NORFOLK — The good-natured argument over hugs started on the pier.
Matthew Dugger, 11, spotted his stepdad aboard the returning amphibious assault ship USS Kearsarge and wanted to be the first.
"What? I thought we talked about this," said Matthew's mother, Katti Burns, looking over at her son.
Before the hugs and tears, there was anticipation. About 4,000 sailors and Marines who make up the Kearsarge Amphibious Ready Group, which includes the amphibious transport dock Arlington and the dock landing ship Oak Hill, returned Tuesday to Norfolk Naval Station and Joint Expeditionary Base Little Creek in Virginia Beach after a seven-month deployment to the Middle East, the Mediterranean and African regions.
The group assisted with operations in Iraq against the Islamic State group as part of Operation Inherent Resolve and flew as many as 80 combat sorties and dropped bombs in support of coalition forces, Kearsarge commander Capt. Larry Getz said . The ready group "did a real nice job trying to help the Iraqis get Iraq back," Getz said.
The group's deployment was delayed by Hurricane Joaquin in October. Rain pounded the piers to mark its return.
In Norfolk, Nancy De La Fuente juggled 4-month-old daughter Camille and an umbrella while she waited for her husband, Jeremy De La Fuente, an airman aboard the Kearsarge. After seven months and with a sleeping infant on her shoulder ready to meet her daddy, De La Fuente said she didn't mind the umbrella. She was, however, looking forward to a long, uninterrupted shower.
"I'm just wondering where he is," De La Fuente said as she waited near the front of the crowd on the pier. "I'm wondering, you know, if he's going to be the first person off or the third."
The deployment included 2,200 members of the Camp Lejeune, N.C.-based 26th Marine Expeditionary Unit. The March 19 death of Staff Sgt. Louis Cardin offered new clues about the extent of the roles the Navy and Marines are playing in the U.S. strategy to root out Islamic State.
An enemy rocket killed Cardin at a fire base supporting Iraqi troops in the northern part of the country. He had just had helped set up the base while serving with a small detachment called Task Force Spartan.
"Although the death saddens all of us, they know that if it's not us, it's someone else," Getz said of the Kearsarge's sailors and Marines. "We hope and pray for those that are in the fight right now that we can get this job done as quickly as possible and bring everybody back."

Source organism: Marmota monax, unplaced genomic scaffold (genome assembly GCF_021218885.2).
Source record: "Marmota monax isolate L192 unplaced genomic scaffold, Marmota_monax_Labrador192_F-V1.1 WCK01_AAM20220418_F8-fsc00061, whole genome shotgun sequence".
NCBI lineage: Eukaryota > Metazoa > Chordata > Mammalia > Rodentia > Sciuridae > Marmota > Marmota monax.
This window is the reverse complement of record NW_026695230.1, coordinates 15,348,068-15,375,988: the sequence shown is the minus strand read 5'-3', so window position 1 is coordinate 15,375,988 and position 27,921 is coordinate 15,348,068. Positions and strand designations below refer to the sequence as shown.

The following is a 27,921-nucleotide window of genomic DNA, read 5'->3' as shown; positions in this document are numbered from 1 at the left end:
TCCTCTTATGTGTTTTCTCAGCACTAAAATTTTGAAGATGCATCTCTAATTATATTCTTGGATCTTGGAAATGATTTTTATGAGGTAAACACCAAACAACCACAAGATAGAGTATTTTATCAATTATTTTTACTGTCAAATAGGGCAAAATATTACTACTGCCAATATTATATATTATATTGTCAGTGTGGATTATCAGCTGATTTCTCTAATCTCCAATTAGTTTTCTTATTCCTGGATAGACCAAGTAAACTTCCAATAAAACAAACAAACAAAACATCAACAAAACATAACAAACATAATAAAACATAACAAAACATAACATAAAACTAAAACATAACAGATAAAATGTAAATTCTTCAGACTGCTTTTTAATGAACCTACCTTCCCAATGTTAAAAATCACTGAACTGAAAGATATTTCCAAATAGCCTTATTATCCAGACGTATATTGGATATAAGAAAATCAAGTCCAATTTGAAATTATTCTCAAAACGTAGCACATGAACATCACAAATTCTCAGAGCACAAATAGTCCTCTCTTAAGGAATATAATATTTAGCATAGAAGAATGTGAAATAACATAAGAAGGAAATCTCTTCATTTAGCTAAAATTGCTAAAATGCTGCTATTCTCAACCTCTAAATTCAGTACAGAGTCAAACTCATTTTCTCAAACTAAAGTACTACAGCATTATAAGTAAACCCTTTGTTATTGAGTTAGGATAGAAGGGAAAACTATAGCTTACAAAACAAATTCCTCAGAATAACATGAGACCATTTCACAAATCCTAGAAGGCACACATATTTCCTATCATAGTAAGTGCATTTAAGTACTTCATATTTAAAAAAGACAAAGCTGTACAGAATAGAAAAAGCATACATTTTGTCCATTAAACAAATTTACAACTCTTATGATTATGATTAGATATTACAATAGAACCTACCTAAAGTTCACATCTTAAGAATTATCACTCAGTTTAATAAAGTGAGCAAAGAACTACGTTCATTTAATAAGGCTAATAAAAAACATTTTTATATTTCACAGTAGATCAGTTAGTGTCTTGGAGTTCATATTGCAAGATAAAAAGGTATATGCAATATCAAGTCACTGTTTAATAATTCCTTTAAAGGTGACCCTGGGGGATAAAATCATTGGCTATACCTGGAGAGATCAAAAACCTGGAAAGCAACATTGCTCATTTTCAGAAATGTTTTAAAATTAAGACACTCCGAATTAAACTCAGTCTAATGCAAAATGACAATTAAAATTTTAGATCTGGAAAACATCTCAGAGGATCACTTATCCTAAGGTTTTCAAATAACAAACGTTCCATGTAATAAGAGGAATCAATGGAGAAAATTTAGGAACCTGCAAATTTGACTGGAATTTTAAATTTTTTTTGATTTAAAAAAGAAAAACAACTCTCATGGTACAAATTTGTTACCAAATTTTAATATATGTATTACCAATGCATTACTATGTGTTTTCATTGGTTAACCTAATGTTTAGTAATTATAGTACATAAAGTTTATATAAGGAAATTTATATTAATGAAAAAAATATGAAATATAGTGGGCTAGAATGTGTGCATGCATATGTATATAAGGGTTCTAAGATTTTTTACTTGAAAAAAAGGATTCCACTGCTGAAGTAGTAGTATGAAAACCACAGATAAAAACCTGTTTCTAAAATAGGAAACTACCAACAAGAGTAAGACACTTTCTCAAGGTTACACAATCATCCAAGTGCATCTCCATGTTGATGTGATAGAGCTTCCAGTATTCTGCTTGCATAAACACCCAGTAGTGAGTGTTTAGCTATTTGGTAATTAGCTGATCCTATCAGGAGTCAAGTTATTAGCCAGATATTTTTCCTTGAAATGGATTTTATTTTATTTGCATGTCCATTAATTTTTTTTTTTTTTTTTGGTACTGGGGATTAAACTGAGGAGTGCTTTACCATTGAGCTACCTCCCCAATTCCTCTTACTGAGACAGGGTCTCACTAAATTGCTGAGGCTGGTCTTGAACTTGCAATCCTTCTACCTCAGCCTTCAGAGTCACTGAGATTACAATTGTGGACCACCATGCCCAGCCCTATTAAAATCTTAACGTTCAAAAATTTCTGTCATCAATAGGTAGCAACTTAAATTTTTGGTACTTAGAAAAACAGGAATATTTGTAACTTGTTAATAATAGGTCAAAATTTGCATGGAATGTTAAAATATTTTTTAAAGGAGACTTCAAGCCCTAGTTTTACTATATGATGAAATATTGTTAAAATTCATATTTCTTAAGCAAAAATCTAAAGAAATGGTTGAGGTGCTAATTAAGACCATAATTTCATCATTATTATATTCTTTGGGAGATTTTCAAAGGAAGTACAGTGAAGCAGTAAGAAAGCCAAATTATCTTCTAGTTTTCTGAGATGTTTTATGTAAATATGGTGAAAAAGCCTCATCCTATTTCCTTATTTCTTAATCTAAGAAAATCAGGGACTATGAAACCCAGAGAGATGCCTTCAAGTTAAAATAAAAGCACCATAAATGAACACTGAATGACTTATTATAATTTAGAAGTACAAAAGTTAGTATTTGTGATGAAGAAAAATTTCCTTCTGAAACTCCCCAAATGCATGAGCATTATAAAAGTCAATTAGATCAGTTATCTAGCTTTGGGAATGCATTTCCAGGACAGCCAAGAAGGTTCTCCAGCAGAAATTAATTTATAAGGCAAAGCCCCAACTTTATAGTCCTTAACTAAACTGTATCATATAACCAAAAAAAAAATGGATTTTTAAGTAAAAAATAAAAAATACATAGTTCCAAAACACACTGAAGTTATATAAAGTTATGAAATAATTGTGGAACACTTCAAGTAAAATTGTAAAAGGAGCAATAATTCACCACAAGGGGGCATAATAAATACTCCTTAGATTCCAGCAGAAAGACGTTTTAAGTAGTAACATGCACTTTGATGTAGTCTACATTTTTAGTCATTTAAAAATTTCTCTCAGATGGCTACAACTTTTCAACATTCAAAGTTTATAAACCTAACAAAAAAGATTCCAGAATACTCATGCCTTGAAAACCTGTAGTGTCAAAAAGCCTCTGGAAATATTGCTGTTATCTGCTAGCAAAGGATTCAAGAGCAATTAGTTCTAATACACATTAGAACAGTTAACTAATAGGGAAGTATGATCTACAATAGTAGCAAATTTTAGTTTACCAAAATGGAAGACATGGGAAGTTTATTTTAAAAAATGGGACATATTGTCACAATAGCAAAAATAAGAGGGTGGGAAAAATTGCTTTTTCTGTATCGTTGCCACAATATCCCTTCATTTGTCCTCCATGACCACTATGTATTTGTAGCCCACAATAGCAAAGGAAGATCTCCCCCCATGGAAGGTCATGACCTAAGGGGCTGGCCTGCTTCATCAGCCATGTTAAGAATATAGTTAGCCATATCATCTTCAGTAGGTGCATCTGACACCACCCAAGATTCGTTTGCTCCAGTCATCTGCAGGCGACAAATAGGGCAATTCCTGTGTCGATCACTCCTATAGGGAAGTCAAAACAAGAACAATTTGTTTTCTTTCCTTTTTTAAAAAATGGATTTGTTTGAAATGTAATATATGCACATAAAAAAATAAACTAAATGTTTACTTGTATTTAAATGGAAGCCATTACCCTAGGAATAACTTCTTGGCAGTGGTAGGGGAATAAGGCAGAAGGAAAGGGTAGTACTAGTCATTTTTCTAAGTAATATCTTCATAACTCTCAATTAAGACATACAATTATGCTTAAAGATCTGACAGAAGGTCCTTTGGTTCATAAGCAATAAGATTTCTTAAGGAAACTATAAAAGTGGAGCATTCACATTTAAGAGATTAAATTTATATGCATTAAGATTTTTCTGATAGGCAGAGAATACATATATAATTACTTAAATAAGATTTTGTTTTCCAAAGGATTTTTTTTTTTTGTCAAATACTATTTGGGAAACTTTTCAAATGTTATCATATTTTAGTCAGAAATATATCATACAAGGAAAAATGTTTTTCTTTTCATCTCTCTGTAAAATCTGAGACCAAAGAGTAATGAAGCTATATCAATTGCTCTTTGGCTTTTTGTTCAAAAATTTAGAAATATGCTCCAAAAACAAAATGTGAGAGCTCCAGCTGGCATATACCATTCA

Capt. Augustus P. Bennett, the ready group's commodore, said he did not know when the task force would return.
"It's certainly difficult to leave sailors or Marines behind, but that was what was needed by Central Command and those Marines are supporting the mission," Bennett said.
For those returning home Tuesday, getting there — and staying there — seemed to be of uppermost importance.
Danielle Prado welcomed Ensign Vanessa Prado home as the couple shared the Kearsarge's coveted "first kiss." Vanessa Prado, who completed her first deployment, said she was speechless after learning from her command master chief while on watch Monday night that she'd won the honor.
The couple planned to celebrate by checking out their new house for the first time. Danielle Prado said she picked it out over Facetime while in California.
"I literally got it yesterday," Danielle Prado said.
Lt. Jim Howland, a staff judge advocate aboard the Kearsarge, beamed as he scooped up his family — including wife Jackie, 3-year-old son Brody and 4-year-old twins Jimmy and Riley — into bear hugs on the pier. Howland, of Northern Virginia, called the deployment "awesome" and "challenging."
"We're just going to hang out, lock ourselves inside the house," he said.